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Passive Design Strategies for Residential Buildings in Different Spanish Climate Zones

Title: Passive Design Strategies for Residential Buildings in Different Spanish Climate Zones
Authors : Fernández Antolín, María Mar.
Del Río Campos, José Manuel.
Constanzo, Vincenzo
Nocera, Francesco
González Lezcano, Roberto Alonso.
Keywords: Energy efficiencyDynamic building simulationPassive house
Publisher: MDPI
Citation: Fernandez-Antolin, M.-M.; del Río, J.M.; Costanzo, V.; Nocera, F.; Gonzalez-Lezcano, R.-A. Passive Design Strategies for Residential Buildings in Different Spanish Climate Zones. Sustainability 2019, 11, 4816.
Abstract: The Passive House (PH) concept is considered an e cient strategy to reduce energy consumption in the building sector, where most of the energy is used for heating and cooling applications. For this reason, energy e ciency measures are increasingly implemented in the residential sector, which is the main responsible for such a consumption. The need for professionals dealing with energy issues, and particularly for architects during the early stages of their architectural design, is crucial when considering energy e cient buildings. Therefore, architects involved in the design and construction stages have key roles in the process of enhancing energy e ciency in buildings. This research work explores the energy e ciency and optimized architectural design for residential buildings located in di erent climate zones in Spain, with an emphasis on Building Performance Simulation (BPS) as the key tool for architects and other professionals. According to a parametric analysis performed using Design Builder, the following optimal configurations are found for typical residential building projects: North-to-South orientation in all the five climate zones, a maximum shape factor of 0.48, external walls complying with the maximum U-value prescribed by Spanish Building Technical Code (0.35 Wm􀀀2K􀀀1) and a Window-to-Wall Ratio of no more than 20%. In terms of solar reflectance, it is found that the use of light colors is better in hotter climate zones A4, B4, and C4, whereas the best option is using darker colors in the colder climate zones D3 and E1. These measures help reaching the energy demand thresholds set by the Passivhaus Standard in all climate zones except for those located in climates C4, D3 and E1, for which further passive design measures are needed.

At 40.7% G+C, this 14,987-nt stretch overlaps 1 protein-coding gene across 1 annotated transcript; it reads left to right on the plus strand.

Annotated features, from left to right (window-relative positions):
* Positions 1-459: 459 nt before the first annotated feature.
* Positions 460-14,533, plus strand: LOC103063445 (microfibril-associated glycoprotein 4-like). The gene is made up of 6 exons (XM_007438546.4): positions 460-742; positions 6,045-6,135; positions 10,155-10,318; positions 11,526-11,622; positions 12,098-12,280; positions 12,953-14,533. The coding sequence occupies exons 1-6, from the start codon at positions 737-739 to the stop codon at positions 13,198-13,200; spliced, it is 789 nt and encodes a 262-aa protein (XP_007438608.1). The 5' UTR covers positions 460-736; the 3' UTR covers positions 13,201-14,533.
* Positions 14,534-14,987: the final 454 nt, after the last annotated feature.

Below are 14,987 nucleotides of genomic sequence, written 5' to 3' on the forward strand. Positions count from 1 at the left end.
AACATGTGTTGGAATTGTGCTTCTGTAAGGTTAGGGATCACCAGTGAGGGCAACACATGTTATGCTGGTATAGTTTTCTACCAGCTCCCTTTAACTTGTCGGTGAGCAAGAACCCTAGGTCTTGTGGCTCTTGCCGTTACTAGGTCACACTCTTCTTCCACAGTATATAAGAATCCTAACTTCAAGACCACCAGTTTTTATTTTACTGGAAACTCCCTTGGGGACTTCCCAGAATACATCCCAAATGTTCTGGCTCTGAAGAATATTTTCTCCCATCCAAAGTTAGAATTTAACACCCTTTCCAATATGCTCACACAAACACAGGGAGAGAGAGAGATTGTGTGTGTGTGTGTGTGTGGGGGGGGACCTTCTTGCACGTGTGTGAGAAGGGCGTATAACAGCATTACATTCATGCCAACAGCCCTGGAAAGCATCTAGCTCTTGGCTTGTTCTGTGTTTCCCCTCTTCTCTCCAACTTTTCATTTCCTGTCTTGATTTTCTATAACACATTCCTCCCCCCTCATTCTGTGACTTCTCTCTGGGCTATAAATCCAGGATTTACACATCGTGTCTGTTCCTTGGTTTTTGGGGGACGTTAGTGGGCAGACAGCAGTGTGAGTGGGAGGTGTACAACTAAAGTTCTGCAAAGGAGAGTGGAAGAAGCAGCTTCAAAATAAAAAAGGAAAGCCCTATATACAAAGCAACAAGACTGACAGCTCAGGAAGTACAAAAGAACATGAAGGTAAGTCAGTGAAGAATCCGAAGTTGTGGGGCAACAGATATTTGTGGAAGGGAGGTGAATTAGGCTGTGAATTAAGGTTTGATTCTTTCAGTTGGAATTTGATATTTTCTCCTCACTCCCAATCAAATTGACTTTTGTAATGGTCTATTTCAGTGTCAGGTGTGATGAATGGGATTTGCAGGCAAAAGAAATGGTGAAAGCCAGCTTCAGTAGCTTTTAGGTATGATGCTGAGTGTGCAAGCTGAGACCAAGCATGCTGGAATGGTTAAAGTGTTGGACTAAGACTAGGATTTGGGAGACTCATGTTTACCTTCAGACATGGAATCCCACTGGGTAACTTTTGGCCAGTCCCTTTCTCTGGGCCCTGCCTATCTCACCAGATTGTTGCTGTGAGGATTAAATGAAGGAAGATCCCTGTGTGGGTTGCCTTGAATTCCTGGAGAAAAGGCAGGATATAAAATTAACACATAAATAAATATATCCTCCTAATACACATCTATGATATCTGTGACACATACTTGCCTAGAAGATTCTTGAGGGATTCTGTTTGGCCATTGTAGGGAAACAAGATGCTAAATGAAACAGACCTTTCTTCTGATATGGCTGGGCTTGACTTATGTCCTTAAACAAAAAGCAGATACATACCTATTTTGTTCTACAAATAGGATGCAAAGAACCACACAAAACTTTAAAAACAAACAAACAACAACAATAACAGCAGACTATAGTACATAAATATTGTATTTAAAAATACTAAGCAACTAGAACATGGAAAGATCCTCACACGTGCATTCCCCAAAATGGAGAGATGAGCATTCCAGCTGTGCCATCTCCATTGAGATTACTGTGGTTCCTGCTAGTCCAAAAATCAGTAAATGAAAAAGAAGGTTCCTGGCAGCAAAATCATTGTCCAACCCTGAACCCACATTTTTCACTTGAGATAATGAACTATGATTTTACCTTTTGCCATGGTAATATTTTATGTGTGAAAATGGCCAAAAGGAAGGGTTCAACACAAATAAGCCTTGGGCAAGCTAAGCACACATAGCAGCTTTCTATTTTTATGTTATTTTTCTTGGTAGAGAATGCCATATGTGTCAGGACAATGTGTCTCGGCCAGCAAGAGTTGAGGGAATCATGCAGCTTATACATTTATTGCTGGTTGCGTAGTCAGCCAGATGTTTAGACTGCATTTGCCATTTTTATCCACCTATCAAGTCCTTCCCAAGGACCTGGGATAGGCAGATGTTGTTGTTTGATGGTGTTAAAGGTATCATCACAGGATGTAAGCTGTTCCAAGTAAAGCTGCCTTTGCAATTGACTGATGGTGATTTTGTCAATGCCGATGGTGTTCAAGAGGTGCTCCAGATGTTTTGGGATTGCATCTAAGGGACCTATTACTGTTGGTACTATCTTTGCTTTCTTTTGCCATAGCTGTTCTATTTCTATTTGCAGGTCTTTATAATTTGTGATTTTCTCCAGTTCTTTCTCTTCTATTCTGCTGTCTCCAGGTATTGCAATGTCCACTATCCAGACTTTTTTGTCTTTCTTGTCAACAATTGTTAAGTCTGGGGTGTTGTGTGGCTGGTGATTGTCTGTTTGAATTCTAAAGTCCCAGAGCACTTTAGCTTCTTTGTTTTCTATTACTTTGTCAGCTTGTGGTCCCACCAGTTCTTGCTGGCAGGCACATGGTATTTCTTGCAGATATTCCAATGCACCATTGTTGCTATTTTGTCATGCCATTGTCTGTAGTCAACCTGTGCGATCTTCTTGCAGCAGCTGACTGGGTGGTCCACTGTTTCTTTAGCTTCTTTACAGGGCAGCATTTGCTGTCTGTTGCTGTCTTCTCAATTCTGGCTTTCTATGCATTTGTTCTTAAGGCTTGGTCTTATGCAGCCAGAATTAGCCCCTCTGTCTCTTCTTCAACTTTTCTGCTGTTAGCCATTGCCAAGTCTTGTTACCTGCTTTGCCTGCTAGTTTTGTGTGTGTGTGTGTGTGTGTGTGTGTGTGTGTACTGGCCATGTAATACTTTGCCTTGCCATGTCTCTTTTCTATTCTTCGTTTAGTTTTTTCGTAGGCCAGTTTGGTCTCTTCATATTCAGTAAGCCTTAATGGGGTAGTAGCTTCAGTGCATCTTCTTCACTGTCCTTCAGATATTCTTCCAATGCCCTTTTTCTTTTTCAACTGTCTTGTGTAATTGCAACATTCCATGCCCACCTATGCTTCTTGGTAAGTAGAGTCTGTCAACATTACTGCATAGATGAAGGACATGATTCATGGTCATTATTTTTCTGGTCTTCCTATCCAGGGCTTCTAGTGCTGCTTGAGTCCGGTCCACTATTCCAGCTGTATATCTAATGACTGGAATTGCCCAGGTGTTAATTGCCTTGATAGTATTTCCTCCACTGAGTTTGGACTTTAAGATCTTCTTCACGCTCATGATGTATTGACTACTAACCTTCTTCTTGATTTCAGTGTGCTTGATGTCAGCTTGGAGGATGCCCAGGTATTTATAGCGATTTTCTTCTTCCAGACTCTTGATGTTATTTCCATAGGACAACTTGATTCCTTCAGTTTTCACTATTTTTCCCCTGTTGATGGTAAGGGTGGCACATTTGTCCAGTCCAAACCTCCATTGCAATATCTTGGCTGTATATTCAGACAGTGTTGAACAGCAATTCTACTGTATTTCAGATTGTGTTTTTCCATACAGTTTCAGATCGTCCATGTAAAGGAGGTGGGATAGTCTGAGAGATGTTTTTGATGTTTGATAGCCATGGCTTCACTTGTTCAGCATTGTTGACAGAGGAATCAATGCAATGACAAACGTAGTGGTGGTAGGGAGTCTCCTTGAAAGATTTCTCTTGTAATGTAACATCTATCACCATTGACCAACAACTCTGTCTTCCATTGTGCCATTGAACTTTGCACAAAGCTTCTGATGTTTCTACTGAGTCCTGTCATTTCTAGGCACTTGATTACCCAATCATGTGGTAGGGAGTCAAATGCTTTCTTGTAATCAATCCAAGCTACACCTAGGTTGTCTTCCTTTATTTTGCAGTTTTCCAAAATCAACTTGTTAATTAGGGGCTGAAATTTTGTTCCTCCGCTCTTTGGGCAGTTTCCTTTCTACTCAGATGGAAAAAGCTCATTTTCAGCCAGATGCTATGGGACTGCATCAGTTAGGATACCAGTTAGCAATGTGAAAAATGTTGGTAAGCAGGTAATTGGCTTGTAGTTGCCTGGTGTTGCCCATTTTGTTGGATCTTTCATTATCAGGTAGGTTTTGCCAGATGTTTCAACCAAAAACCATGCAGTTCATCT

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ISSN: 2071-1050
Issue Date: 4-Sep-2019
Center : Universidad San Pablo-CEU
Appears in Collections:Escuela de Politécnica Superior

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